Monthly Archives: May 2010

Thank you for harmonising with my conclusions

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Albany Fire Department in 1901

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Albany Fire Department 1901 from All Over Albany on Vimeo.

From the wonder that is the Library of Congress’s American Memory project, rare film of Albany as it was in 1901. Or at least of the Fire Department as it was in 1901. This was filmed by the Thomas A. Edison Co., and is described as “A sidewalk crowd on a main street of Albany, N.Y., watches as
fourteen pieces of horse-drawn fire equipment quickly pass by.”

The stately elms and horse-drawn fire engines are long gone, but make no mistake: those Belgian pavers are still there, and they crop up to the surface with astonishing regularity. And some streets in Albany are still entirely paved in granite block.

Click the pic for video! And don’t miss the intrepid cyclist chasing the horse-drawn engine down the pavĂ© on his bone-rattler starting at 1:14.
(Thanks to Greg and Mary at All Over Albany for being smarter about embedding video than I am. Since video is the tool of the devil, I try not to learn too much about it.)

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Piano Fighter

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Where can I download free, officially sanctioned recordings of Warren Zevon live performances from throughout his career? Amazingly enough, there is such a site. Most of its free music relates to jam bands, which couldn’t interest me less, but there are a couple of surprises in its collection, including Cracker (and Camper Van Beethoven), Cowboy Junkies, and Zevon. My favorite so far: Live at the Bluebird, 1996. There’s also a nice little set from the Austin City Limits studio.

There are thousands of other fascinating things at the Internet Archive as well — it’s a great browse. Its search engine is unreliable though — I’ve found things there on Google that I can’t locate with the internal engine or directories.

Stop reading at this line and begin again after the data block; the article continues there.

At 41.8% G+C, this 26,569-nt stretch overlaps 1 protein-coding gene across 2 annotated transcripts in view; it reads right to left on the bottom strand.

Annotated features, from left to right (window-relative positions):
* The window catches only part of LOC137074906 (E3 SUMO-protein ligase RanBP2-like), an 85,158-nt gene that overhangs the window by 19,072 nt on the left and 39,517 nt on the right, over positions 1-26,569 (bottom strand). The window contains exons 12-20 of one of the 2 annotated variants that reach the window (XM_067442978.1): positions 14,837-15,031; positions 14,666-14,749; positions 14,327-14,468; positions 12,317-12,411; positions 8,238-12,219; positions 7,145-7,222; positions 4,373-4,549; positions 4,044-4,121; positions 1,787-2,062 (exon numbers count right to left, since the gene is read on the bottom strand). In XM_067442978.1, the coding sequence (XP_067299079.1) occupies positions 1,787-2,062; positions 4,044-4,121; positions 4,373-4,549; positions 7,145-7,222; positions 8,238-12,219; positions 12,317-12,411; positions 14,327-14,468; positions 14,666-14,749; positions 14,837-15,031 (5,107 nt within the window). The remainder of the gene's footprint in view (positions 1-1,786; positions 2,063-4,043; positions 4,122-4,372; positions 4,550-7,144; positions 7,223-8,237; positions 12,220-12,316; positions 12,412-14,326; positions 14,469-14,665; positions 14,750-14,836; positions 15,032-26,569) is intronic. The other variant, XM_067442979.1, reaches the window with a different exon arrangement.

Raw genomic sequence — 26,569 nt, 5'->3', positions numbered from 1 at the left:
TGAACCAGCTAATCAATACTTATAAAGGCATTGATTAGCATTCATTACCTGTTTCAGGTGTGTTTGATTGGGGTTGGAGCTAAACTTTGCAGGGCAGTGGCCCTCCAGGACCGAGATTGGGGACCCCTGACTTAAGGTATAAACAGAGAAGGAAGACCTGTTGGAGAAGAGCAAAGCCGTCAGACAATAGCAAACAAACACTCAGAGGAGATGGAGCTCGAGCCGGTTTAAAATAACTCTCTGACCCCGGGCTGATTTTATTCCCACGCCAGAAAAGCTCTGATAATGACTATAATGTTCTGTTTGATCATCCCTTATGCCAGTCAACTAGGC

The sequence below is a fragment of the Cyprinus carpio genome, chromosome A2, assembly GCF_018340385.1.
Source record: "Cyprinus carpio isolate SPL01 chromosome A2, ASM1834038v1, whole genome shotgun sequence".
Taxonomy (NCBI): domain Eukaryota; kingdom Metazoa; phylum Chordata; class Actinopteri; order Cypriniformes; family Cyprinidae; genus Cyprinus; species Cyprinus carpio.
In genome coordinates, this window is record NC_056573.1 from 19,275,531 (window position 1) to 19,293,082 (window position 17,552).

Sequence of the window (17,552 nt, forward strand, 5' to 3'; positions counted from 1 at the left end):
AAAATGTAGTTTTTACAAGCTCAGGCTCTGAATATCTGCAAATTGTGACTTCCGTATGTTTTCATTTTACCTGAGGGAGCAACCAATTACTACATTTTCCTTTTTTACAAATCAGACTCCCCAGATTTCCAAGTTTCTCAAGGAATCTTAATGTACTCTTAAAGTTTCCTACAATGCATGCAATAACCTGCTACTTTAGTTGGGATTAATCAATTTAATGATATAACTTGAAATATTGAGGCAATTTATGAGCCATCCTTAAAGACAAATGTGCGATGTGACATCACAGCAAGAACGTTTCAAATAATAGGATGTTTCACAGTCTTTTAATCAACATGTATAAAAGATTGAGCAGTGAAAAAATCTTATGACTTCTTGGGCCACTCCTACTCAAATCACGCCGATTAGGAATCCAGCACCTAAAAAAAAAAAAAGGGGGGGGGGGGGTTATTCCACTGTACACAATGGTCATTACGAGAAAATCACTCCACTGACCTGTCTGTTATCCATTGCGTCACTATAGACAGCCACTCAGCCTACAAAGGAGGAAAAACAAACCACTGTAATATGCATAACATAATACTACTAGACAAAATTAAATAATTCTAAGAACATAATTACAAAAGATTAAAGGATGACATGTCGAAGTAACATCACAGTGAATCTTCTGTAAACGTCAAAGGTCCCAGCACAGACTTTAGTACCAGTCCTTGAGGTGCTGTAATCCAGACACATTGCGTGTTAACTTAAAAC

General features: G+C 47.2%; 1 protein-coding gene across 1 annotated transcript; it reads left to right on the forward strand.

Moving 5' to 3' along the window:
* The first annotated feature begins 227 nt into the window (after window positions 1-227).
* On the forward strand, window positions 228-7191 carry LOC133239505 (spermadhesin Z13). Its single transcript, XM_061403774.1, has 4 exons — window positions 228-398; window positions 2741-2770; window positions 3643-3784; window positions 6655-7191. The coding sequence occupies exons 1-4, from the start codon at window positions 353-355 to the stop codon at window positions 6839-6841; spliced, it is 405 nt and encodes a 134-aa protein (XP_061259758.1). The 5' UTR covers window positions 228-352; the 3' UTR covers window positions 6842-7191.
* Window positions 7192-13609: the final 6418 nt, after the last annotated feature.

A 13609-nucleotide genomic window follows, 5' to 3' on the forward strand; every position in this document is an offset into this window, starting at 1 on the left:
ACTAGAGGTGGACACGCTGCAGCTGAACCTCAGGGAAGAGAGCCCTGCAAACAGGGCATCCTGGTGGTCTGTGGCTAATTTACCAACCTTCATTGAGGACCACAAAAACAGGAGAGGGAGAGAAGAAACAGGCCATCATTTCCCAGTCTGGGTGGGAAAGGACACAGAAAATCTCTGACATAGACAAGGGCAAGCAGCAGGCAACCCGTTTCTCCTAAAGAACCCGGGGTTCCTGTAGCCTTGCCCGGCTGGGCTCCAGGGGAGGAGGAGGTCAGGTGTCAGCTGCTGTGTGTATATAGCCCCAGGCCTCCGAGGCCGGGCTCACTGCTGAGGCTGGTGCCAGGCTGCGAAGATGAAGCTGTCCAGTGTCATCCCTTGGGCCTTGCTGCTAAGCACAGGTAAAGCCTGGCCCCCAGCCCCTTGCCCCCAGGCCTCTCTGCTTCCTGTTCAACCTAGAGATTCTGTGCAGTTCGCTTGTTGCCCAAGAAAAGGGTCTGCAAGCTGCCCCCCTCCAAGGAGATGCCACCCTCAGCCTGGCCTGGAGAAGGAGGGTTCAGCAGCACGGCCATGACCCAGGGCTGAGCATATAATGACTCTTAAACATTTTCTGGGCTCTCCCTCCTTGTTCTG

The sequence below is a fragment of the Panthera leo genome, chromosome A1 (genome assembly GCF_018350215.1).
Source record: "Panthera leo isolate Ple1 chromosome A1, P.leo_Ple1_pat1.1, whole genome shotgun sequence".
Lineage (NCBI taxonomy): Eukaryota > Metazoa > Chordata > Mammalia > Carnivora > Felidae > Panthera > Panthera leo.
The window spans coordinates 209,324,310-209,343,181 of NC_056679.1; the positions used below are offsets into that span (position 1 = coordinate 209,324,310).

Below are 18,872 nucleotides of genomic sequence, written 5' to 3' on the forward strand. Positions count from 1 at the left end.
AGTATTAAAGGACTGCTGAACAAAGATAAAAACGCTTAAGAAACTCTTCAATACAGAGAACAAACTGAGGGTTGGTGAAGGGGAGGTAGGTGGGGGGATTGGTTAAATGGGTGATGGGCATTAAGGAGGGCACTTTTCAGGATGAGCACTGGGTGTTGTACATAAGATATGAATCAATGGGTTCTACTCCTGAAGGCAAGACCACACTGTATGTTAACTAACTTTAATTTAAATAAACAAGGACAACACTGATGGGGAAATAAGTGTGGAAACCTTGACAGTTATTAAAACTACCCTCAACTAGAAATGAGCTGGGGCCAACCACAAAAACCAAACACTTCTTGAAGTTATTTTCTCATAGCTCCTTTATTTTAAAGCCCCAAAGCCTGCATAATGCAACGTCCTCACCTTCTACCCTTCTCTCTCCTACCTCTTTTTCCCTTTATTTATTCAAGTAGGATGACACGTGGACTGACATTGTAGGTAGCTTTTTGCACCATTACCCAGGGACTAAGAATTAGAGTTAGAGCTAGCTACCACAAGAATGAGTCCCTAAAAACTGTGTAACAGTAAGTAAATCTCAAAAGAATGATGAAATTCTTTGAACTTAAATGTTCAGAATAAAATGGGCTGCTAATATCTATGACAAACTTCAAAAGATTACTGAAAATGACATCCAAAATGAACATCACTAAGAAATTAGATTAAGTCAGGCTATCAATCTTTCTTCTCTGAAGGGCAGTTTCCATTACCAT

No need to thank me. Just go.

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Not only New Jersey

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“Parts of New Jersey, as you know, are under water, and other parts are under continual surveillance by the authorities.”
 – F. Scott Fitzgerald, “Dice, Brassknuckles & Guitar”

First Church, Albany

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First Church, Albany, originally uploaded by carljohnson.

First Church, the Dutch Reformed Church in Albany, dates to 1642, making it the oldest church in upstate and one of the very oldest in the country. This building dates to 1799, when the congregation moved from the stone church at Broadway and State Street to the outskirts of town, at Clinton and Pearl.

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You know what you don’t see much of anymore?

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Mimeographing 1940, originally uploaded by carljohnson.

Mimeographing services. For decades, mimeographing reigned supreme as the cheap, easy way to make quality copies of printed materials, and every office of any size had one. A typist would set up a stencil, which would then be attached to a spinning drum. Ink would be squeezed through the stencil and onto the sheet of paper. They’re now often confused in our nostalgic minds with dittos, the fragrant medium of school tests that also went by the name of “spirit duplicators.” Dittos worked more like offset, with a mirror-image wax-coated master that printed where the wax wasn’t, usually in a purple ink. Both technologies suffered a bit from the rise of the Xerox-style photocopier, but were truly put to death by personal computers and printers. They are still in use in the developing world, apparently because they don’t require electricity.

You don’t see a lot of typewriting services, either. And the bottom dropped right out of the multigraphing market.

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